At midnight in Sydney as the year 2000 and the new millennium began, the word Eternity lit up on the Harbour Bridge.

The back story is the personal story of Arthur Stace. Born in poverty to alcoholic parents, he had little education and became a petty criminal, an alcoholic and homeless. In the aftermath of World War II, he joined the lines outside St Barnabas’ Broadway, an Anglican Church in Sydney that provided food and shelter for the homeless. However, to get a meal involved first hearing a sermon! Stace turned to Jesus Christ.

One night, at another church, he heard a sermon on Isaiah 57:15: For thus says the One who is high and lifted up, who inhabits Eternity, whose name is Holy;… “I wish that I could sound or shout Eternity to everyone in the streets of Sydney,” the preacher said. “We’ve all got to meet it. Where will you spend Eternity?” Taking up the challenge, the almost illiterate Arthur Stace, started chalking Eternity, in a distinctive copperplate script, on the streets of Downtown Sydney. Over 35 years he chalked it 500,000 times. Eternity became the mystery and the fascination of Sydney.

And how important this word is for our world today – a world challenged by a pandemic with its drastic health, social and economic consequences. Eternity opens up a new way of looking at life.

New life. In his Letter to the Colossians, chapter 3:1 Paul the Apostle writes: So if you have been raised with Christ, set your hearts where Christ is, seated at the right hand of God. In Colossians 1 and 2 Paul tells us that with the coming of Jesus Christ the new age of God’s kingdom has dawned. This new age co-exists with the old which the New Testament refers to as the world. For the present a door is open, allowing people to pass from the old age to the new. In Colossians 1:13 he puts it this way: God has rescued us from the dominion of darkness and has transferred us into the kingdom of the Son he loves…

When we come to our senses and turn to Jesus Christ as our Lord and Savior, our whole relationship with God changes. In Colossians 2:20 Paul speaks of everyone who turns to Christ as dying with him. Now in Colossians 3, he says: So if you have been raised with Christ

New perspective. While physically we are still in the old world, God’s people now move in the sphere of resurrection life. And Paul wants the light of this sphere of eternity, to fall on everything we say and do. ‘Live,’ he says, ‘as though you belong, not on the earth, but in heaven.’

Now, it’s natural to let the concerns of this world dominate our hearts. But Paul urges everyone who has this new life in the Lord Jesus, to see the challenges and troubles of life through the lens of their new resurrected and eternal life.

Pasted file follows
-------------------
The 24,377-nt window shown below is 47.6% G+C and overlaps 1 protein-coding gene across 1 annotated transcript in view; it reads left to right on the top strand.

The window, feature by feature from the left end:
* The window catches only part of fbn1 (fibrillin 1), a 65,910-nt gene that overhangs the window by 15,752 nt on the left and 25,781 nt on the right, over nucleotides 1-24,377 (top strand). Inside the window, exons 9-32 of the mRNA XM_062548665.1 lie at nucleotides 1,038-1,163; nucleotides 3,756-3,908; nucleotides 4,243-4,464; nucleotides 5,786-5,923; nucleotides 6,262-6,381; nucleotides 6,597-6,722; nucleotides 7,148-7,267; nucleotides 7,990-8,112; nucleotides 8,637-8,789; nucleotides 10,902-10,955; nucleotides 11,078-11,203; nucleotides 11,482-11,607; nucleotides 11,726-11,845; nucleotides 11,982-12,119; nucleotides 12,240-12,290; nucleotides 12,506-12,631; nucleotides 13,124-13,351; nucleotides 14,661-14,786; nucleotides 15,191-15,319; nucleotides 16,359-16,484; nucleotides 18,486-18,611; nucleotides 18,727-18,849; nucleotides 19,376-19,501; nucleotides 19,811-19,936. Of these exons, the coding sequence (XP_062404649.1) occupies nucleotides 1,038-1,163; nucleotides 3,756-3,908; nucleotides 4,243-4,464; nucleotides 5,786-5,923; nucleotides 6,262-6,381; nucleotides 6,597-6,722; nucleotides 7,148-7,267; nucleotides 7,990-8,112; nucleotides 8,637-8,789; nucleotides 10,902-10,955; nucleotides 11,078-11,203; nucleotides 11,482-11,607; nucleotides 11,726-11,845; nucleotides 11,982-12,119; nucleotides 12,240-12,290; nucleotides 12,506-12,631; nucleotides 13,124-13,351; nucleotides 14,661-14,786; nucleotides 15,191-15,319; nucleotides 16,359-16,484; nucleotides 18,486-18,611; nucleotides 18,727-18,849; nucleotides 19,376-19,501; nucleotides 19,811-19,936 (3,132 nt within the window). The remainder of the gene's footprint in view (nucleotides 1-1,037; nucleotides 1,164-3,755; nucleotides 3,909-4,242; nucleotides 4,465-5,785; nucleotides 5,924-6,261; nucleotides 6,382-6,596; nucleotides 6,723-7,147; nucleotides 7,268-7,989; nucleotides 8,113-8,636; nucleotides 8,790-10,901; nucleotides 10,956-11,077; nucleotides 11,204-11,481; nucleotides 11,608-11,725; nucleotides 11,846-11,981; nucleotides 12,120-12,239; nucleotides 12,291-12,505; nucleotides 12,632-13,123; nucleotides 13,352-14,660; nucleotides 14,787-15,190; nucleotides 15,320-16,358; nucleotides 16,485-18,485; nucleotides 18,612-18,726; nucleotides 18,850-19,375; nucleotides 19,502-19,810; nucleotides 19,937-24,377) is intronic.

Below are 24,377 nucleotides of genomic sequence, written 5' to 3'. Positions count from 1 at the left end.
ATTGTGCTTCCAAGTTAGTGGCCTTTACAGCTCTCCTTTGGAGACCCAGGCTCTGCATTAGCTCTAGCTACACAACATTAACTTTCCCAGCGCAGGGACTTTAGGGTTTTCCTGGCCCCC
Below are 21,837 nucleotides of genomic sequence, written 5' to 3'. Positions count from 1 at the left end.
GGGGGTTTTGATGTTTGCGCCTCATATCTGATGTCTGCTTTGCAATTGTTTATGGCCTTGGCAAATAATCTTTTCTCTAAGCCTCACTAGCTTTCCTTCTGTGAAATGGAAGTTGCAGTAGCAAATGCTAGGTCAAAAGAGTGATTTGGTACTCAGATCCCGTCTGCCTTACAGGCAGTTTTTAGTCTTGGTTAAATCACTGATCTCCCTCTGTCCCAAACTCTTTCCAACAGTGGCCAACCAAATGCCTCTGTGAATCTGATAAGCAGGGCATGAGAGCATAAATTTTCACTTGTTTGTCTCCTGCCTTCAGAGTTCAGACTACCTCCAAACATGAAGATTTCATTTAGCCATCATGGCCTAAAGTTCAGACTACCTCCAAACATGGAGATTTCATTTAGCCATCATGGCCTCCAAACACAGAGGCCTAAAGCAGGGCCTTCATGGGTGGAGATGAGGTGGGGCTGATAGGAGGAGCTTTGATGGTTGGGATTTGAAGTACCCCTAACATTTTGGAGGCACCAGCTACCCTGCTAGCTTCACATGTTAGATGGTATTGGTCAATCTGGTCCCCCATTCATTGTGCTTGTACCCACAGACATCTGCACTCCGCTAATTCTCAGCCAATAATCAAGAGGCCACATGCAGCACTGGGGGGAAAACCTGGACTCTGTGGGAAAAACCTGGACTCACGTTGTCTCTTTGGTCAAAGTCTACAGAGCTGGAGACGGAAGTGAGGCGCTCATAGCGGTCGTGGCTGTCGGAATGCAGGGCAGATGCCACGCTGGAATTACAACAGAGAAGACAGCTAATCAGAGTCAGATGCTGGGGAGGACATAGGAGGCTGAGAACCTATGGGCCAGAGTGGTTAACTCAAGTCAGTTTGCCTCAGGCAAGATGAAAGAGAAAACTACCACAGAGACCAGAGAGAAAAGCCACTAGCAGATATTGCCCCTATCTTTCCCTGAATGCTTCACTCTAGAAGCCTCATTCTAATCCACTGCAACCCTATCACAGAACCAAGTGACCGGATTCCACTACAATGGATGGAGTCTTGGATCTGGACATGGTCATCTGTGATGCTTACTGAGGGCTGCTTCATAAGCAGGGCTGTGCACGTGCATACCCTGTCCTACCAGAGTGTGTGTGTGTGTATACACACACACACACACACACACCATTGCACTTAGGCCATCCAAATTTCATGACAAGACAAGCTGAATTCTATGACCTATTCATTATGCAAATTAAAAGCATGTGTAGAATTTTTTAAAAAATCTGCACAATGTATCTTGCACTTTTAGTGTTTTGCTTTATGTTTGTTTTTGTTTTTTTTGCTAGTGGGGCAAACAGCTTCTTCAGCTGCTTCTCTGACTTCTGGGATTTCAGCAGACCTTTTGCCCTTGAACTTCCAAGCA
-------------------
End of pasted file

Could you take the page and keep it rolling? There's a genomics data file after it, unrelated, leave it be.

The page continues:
Because Jesus Christ is at the right hand of God, he sits on the throne of holiness and great power. No longer should we feel that we are helpless victims of a troubled world with all its faults and failures, disease and death. And when we truly see that life now is fleeting, we will experience a greater joy and peace as we center our lives more and more on the Lord Jesus.

Paul develops this: For you have died, and your life is hidden with Christ in God, he says in verse 3. From God’s perspective, everyone who lives without him is dead. We may be healthy and enjoying life, but as far as God is concerned, we are dead. However, when we truly turn to Jesus Christ, God raises us up to a new life with Christ.

For the present others only see our physical bodies. The reality of our new and eternal life is hidden. Indeed, because those around us cannot see, let alone understand the life we now have, there will be misunderstanding, mockery and even anger at the lifestyle changes they observe. But, because our faith is grounded in the God who keeps his promises, what is now hidden will one day be disclosed. Everyone will see it. Paul puts it this way in verse 4: When Christ who is our life appears, then you also will appear with him in glory.

In today’s world of scientific progressivism, the idea of Christ bursting through the skies in a blazing display of power and glory, seems pure science fiction. But the Bible leaves us in no doubt. From cover to cover it tells us that the world is going somewhere and that the final outcome will be the return of God’s king.

Do you realize that it is only some twenty-eight life spans ago – a life span being 70 years – since the events of the death and resurrection of God’s Son? During the course of his public life Jesus had predicted these events. He also spoke of his return. In the same way that his death and resurrection were fulfilled, is it not conceivable that his third prediction will also take place?

And when he returns, what a day that will be! This present age will be seen for what it is – passing. And the pure joy and glory of God’s people will be manifest for what it is, an experience of life in all its fullness, for all eternity.

Eternity awakens our minds to see life now through the longer lens of a time without end – of God’s country.

It is nothing short of a miracle that Arthur Stace’s one-word sermon on New Year’s Eve of the new millennium was seen by an estimated four billion people around the world. In this troubled world, let’s live in the light of eternity and the return of God’s King.

A Prayer: O God, the King of glory, you have exalted your only Son Jesus Christ with great triumph to your kingdom in heaven: do not leave us desolate, but send your Holy Spirit to strengthen us, and exalt us to where our Savior Christ has gone before, who lives and reigns with you and the Holy Spirit, one God, for evermore.  Amen.